As explained above, according to this embodiment, having the buffer circuit execute dilating of the power the LEDs can consume, can assure a longer lifetime of the LEDs.

FIG. 12 is a schematic block diagram showing an arrangement of an LED drive system as still another embodiment of the invention.

The LED drive system shown here includes a photo diode or other photo detector element 56 for detecting illumination, and a control circuit 57 for controlling the impedance value of the impedance circuit 16 in response to the detected illumination, in addition to any of LED drive systems according to the foregoing embodiments of the invention. More specifically, the LED drive system shown here controls the amount of light emitted by the LEDs 17(1)17(n) to meet with detected illumination by using the photo detector element 56 to detect illumination and using the control circuit 57 to control the impedance value of the impedance circuit 16 in accordance with the illumination. In this manner, the LED drive system effectively enhanced in efficiency of use of the battery can be realized. For example, when a portable telephone having this LED drive system is used in a dark place, the amount of light emitted from the LEDs 17(1)17(n) may be increased to light the display brighter. When the portable telephone is used in a bright place, the amount of light emitted from the LEDs 17(1)17(n) may be reduced to display representation of less illumination. Thereby, the LED drive system capable of efficient use of its battery can be realized.

The foregoing embodiments of the invention have been explained as using bipolar transistors to compose the buffer circuit 11, 51, first current mirror circuit 12, second current mirror circuit 13 and current mirror circuit 26. However, field effect transistors may be used in lieu of bipolar transistors. That is, NPN bipolar transistors can be replaced by N-channel MOS, and PNP bipolar transistors cab be replaced by P-channel MOS. The use of field effect transistors instead of bipolar transistors is advantageous in not requiring the base current compensation in the second current mirror circuit 13 (see the NPN transistor 35). However, since a fluctuation of the base-emitter voltage is small between NPN bipolar transistors and PNP bipolar transistors, in the case of using bipolar transistors, accuracy of current mirror circuit becomes higher, and thus accuracy of the voltage outputted to external current-setting terminal becomes also higher.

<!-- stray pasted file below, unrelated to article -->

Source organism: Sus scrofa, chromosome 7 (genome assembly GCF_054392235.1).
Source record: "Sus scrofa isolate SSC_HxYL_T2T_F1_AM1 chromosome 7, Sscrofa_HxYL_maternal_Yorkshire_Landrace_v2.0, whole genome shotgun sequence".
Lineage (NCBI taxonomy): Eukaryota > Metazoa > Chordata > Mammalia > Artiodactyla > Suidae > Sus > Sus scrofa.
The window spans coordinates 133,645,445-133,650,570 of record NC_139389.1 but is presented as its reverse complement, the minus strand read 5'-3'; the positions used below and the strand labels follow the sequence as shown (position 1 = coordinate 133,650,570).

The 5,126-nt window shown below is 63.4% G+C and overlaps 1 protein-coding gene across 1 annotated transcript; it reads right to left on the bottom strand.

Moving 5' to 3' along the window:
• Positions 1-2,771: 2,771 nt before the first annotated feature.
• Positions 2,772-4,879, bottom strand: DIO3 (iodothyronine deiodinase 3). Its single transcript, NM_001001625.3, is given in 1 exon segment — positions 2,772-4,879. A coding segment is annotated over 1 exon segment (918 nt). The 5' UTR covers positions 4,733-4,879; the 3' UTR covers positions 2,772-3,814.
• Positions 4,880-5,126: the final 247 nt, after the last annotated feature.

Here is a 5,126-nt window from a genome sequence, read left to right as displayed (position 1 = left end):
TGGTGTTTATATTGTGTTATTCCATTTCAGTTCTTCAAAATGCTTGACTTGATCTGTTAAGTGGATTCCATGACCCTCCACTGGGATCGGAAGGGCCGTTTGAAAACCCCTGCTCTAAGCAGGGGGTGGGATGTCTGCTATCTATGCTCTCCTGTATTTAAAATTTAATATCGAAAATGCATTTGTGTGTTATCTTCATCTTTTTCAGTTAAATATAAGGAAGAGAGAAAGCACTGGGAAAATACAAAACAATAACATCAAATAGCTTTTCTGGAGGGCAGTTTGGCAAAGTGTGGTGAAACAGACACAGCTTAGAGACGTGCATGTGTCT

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Classifications
U.S. Classification345/84
International ClassificationH05B33/08, G09G3/34, H05B37/02, G05F1/56, G05F3/26, H01L33/12
Cooperative ClassificationH05B33/0827, G09G2360/145, G05F3/265, G09G3/3406
European ClassificationG05F3/26B, H05B33/08D1L2P
Legal Events
DateCodeEventDescription
Oct 1, 2004ASAssignment
Owner name: KABUSHIKI KAISHA TOSHIBA, JAPAN
Free format text: ASSIGNMENT OF ASSIGNORS INTEREST;ASSIGNORS:SUZUNAGA, HIROSHI;IMANISHI, KAZUO;KAWANO, AKIHIRO;REEL/FRAME:015855/0411
Effective date: 20040726